ASSE Urges Businesses to Review, Develop Emergency Preparation Plans

With major storms predicted for this hurricane season and the terrorism threat at a high level, the American Society of Safety Engineers (ASSE) urges workplaces and communities to take steps now to be prepared to handle emergencies in an effort to minimize injury and disruption to operations.

ASSE notes that there are three critical phases of crisis management: vulnerability assessment, response management and business continuity.

"While we may not be able to prevent terrorist attacks or natural disasters, if we are prepared to respond to them we will reduce the incidence of injuries and business disruption," ASSE President Donald Jones Sr., CSP, PE, said. "With the recent terrorist activities and the peak of the hurricane season approaching, we are urging people and businesses to be informed and be prepared."

This week the U.S. National Oceanic and Atmospheric Administration (NOAA) projected a total of 12 to 15 named storms would occur during the 2006 hurricane season that ends Nov. 30. This remains above the seasonal average of 11 named storms, six hurricanes and two major hurricanes.

As for terrorism, British authorities recently said they thwarted a terrorist plot to simultaneously blow up several aircraft heading to the United States using explosives smuggled in carry-on luggage.

Integrate Emergency Plan into Safety System

To be prepared for crisis situations, ASSE notes it is important for safety professionals to:

  • Integrate emergency preparedness into an organization's overall safety management system;
  • Conduct a vulnerability assessment of the organization to determine the probability and impact of a loss;
  • Activate an up-to-date response management plan in the face of an emergency; and
  • Assist their organization in its efforts to recover from a crisis.

Other areas to consider include being in compliance with emergency response codes; knowing how to seek assistance from federal and state agencies; conducting a nuclear, biological and chemical risk assessment; emergency response training; and working with law enforcement officials such as the Bureau of Alcohol, Tobacco and Firearms on activities such as bomb recognition and handling procedures.

"While most organizations may have an emergency preparedness and response plan or program, these plans may not be updated and are sometimes of little use in actual emergencies," Jones noted. "They need to be revised to consider the full range of events and threats to employees and business continuity, to be integrated into all operational practices, to reflect how people actually behave in an emergency."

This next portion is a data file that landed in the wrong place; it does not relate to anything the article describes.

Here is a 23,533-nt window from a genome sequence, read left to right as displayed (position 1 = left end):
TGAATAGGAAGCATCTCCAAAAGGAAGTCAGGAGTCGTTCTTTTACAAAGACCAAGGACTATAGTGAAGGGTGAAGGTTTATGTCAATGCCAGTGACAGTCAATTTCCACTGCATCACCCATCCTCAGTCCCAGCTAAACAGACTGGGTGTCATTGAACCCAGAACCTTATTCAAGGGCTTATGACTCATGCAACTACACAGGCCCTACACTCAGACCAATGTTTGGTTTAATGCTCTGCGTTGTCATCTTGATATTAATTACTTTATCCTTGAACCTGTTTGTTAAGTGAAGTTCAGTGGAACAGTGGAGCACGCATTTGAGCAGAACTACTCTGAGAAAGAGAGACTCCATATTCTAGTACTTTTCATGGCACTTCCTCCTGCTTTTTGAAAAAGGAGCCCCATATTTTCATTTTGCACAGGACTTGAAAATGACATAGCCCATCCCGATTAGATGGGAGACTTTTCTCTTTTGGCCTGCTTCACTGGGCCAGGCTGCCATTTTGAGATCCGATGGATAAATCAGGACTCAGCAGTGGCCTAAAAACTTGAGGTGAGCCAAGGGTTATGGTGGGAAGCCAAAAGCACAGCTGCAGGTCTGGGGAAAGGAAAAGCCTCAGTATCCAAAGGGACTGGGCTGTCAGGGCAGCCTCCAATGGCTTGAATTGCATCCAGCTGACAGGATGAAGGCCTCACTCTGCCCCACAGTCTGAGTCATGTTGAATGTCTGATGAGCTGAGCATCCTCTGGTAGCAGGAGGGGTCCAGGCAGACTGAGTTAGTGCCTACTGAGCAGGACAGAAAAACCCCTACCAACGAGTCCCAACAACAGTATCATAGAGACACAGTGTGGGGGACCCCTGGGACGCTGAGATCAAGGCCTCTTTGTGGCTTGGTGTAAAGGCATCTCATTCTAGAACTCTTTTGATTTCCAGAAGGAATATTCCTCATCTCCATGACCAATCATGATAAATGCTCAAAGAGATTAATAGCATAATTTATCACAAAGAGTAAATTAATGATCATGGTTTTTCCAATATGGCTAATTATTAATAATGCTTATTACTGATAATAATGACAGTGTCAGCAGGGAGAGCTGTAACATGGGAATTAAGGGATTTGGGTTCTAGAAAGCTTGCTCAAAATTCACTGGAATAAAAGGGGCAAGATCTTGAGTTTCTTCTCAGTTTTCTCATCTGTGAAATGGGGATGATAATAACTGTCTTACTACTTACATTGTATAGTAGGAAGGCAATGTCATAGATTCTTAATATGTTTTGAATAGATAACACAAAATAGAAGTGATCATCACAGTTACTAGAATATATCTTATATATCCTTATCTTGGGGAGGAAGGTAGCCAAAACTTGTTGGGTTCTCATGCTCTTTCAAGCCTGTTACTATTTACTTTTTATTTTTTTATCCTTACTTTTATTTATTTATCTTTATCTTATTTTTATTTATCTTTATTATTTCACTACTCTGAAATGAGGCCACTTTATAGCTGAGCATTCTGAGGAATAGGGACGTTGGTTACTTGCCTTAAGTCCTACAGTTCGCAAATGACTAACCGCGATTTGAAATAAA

No One-Size-Fits-All Solution

There is no one-size-fits-all solution, but ASSE recommends businesses:

  • Conduct a risk assessment This can range from self-assessment to an extensive engineering study.
  • Conduct emergency planning Assess how your company functions, both internally and externally.
  • Plan Plan what you will do if your building, plant or store is not accessible and develop a continuity of operations plan that includes all facets of your business.
  • Define procedures Define crisis management procedures and individual responsibilities in advance and make sure those involved know what their responsibilities are, train others in case you need back-up help and review your emergency plans annually.
  • Coordinate with others Meet with other businesses in your building or industrial complex and talk with first responders, emergency managers, community organizations and utility providers; plan with your suppliers, shippers and others you regularly do business with.
  • Conduct emergency planning for employees Find out what people need to recover after a disaster, as they will need time to ensure the well-being of their family.

Post-Disaster Recommendations

Following a disaster, ASSE suggests businesses conduct a hazard evaluation and assessment on: structural security, safe entry; cleanup safety; air quality assessment; ventilation; interior, exterior exposures; protection equipment for fire and smoke alarms; possible electrical hazards; health/sanitation; office furniture; lighting; solid/hazardous waste removal; power checks; mainframes; machine inspections; and surfaces to prevent falls.

It is also recommended that businesses use existing federal guidelines to help resume business operations and to develop and distribute new emergency procedures.

Links

Full emergency tip sheets, checklists and more are available on ASSE's Web site.

For an OSHA emergency response presentation, visit the ASSE Web site.

For current weather news from NOAA, visit the NOAA Web site.

For terrorism updates, visit the Department of Homeland Security's Web site.

For disaster assistance information, visit http://www.katrinarecovery.disasterhelp.gov.

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